Spanning over four decades, does the Carrie trilogy do anything out of the ordinary or is it all in the mind?
Released in 1976, Carrie was the first Stephen King novel to be published and adapted for the big screen, and it definitely didn’t disappoint. It received two Academy Award nominations generating approximately $33 million in its lifetime, which is incredibly impressive considering the budget was less than $2 million. Continuing the story more than twenty years after the original, The Rage: Carrie 2 arrived to largely negative reviews, and didn’t make too much of an impact when compared to the first film. Unfortunately, the second film never took off throughout its run at the cinema, and seemed to mark the end for the potential franchise. However in 2011, MGM announced that a Carrie remake was on the cards to disgruntled reactions from some big names, including Stephen King himself: “The real question is why, when the original is so good?” The remake was finally released in 2013 to fairly average reviews across the board; it seems Mr King wasn’t alone.
The film’s are all relatively short, comprising of just over 300 minutes in total, and could surprise some that there are even three films. But it is the franchise structure that is most strange; the original is a well-known , critically acclaimed horror film while the 2013 remake is almost a clone of the original film. Due to the second film being largely forgettable and unsuccessful, the franchise appears to really be made up of two serious outings – the first and the last.
Similarly to the Evil Dead franchise, the original dominated as the most favourable of the franchise with a remake in 2013; however, that’s where the similarities stop. Fede Alvarez’ take on the Sam Raimi classic sees a new female lead and a completely different and serious style, whereas the Carrie remake almost replicates what the original film does and never really creating its own identity, despite being an enjoyable standalone film. King’s comments seem to ring truer the deeper we look.
For an iconic horror franchise, it’s surprising to learn that there aren’t that many horror aspects: there are an average of 9 kills per film, with only one person per film being covered in blood. These limited numbers are largely down to the horror aspects happening more towards the end of each film with much quieter building drama beforehand. It’s this overall structure that makes this stand out from other traditional horror franchises. Despite this, with Rachel and both Carrie’s discovering their mental powers throughout the films, it does allow for 63 instances of Telekenisis, with the final film containing 49% of these. From the 63 instances of use they collectively break a total of 12 objects while using their unique powers.
With the popularity of the Scream franchise at the time (released in 1996, 1997 and 2000), The Rage: Carrie 2 couldn’t allow itself to miss the opportunity to reference it in an attempt to connect with a similar audience. The horror trends, outlined in the Scream franchise, awkwardly appear in the second Carrie film shoehorning lines like “What’s your favourite scary movie?” while stalking the lead, Rachel, over a telephone. This never really convinces due to it being heavily disjointed from the nature of the second film in the context of the Carrie franchise. In a nutshell, it’s trying to be something its not while also managing to mock itself at the same time.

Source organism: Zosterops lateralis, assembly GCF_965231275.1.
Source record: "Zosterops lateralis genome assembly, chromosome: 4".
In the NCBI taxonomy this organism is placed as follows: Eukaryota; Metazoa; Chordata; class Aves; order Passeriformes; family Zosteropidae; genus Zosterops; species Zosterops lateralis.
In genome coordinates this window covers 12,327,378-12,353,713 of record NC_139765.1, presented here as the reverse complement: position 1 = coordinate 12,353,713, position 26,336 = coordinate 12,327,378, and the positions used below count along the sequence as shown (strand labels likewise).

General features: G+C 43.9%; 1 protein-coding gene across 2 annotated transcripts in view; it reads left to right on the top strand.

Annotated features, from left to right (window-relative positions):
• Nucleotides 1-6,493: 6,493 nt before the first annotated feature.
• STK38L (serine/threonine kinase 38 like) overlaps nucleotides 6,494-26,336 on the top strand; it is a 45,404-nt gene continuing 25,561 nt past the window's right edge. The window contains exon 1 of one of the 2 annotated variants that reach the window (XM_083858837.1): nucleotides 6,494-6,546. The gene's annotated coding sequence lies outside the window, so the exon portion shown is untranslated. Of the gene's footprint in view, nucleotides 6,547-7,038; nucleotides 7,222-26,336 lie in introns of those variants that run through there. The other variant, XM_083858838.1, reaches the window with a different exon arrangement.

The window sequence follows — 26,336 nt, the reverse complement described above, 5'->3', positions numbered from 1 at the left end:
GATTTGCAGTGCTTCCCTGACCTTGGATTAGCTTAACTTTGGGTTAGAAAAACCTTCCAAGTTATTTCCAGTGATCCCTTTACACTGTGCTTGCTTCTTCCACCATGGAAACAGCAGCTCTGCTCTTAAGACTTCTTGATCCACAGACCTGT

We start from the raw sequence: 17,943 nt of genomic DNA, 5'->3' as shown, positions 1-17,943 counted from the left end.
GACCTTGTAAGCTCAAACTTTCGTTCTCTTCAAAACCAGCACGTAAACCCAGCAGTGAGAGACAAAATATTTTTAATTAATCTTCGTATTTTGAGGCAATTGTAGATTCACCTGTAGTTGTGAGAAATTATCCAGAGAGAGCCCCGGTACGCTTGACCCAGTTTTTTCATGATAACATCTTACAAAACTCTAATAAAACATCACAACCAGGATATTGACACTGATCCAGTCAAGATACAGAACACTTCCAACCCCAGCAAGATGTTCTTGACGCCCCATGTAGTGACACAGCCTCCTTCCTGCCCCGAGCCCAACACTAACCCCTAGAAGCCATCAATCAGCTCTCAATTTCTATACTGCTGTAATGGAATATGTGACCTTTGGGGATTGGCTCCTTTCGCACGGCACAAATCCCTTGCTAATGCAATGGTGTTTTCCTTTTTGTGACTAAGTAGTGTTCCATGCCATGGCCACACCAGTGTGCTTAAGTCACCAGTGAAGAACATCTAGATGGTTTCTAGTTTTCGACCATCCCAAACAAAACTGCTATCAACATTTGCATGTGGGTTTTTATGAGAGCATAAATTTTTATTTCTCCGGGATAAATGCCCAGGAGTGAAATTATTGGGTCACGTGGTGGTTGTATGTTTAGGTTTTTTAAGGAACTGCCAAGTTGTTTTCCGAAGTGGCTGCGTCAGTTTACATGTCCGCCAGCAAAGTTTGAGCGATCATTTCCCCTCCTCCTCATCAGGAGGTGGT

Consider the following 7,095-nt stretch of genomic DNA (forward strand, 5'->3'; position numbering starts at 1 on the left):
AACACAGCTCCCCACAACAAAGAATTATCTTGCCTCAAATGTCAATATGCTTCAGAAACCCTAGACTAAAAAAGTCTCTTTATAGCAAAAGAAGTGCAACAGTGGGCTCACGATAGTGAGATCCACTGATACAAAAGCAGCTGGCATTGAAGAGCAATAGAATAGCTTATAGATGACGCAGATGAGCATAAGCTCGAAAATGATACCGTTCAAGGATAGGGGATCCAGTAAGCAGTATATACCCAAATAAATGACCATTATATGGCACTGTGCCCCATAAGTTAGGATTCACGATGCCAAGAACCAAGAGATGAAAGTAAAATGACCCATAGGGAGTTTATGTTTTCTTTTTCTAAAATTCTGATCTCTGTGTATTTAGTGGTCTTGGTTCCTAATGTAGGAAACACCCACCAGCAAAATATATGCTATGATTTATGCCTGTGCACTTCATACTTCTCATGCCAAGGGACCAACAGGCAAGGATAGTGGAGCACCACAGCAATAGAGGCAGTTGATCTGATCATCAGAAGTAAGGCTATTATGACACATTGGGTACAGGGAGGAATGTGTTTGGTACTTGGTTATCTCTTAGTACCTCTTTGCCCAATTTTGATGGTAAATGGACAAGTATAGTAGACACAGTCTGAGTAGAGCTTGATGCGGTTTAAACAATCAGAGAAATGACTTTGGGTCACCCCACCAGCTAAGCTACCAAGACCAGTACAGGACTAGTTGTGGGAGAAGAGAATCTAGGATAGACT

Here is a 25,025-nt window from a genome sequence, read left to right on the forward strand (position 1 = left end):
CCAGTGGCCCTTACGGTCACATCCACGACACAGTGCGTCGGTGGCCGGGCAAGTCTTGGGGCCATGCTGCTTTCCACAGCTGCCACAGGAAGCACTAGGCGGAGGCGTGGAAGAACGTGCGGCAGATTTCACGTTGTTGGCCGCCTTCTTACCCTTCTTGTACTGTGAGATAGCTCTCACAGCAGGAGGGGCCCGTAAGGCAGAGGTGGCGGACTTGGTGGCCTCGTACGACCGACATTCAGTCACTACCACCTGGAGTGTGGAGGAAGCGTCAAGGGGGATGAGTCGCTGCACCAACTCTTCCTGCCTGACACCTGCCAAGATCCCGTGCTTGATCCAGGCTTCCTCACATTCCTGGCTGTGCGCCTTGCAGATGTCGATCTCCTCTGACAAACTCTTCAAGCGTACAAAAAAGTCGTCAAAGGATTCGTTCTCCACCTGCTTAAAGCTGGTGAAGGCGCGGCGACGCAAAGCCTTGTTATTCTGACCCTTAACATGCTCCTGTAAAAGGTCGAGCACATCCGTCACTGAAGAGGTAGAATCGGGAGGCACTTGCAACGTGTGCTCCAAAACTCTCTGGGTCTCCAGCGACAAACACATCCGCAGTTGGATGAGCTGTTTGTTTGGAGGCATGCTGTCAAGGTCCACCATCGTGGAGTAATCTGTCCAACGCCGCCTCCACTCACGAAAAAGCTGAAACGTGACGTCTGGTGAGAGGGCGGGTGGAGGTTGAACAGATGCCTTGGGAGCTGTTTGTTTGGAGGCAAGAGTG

Throughout the trilogy we never have a consistent lead actor or even lead character; Sissy Spacek plays the original Carrie, Emily Bergl plays the sequel’s Rachel, and Chloe Grace Moretz plays the remake’s Carrie. Out of the three it’s Moretz that impresses the most, taking the role with both hands and dominating the film; unfortunately 27-year-old Spacek looked old enough to be a teacher, and Bergl was shown as too attractive to fit the role of a lonely and lost lead female convincingly. Bergl’s character was also too popular at school and too flippant with her moral stances to be entirely believable. Despite Moretz holding the prom queen tiara best of the three leads, the film massively lets her down with nothing new brought to the franchise or any of the scenes really differing from the original.
The 1976 Carrie brings something new to the genre with a creepy and lonesome recluse controlling the film; unfortunately, the second film doesn’t really build on this with forced links to the original and a far too popular but apparently unpopular girl who fails to drive home the situation or her bullied victim status. The third film fails to bring anything new to the franchise, but as a standalone horror film delivers a lot of excitement and a modern take on the original. With barely any building of story, a lack of consistently effective horror aspects and no character progression, Carrie is certainly an odd horror franchise, that’s hardly a horror and only just a franchise.
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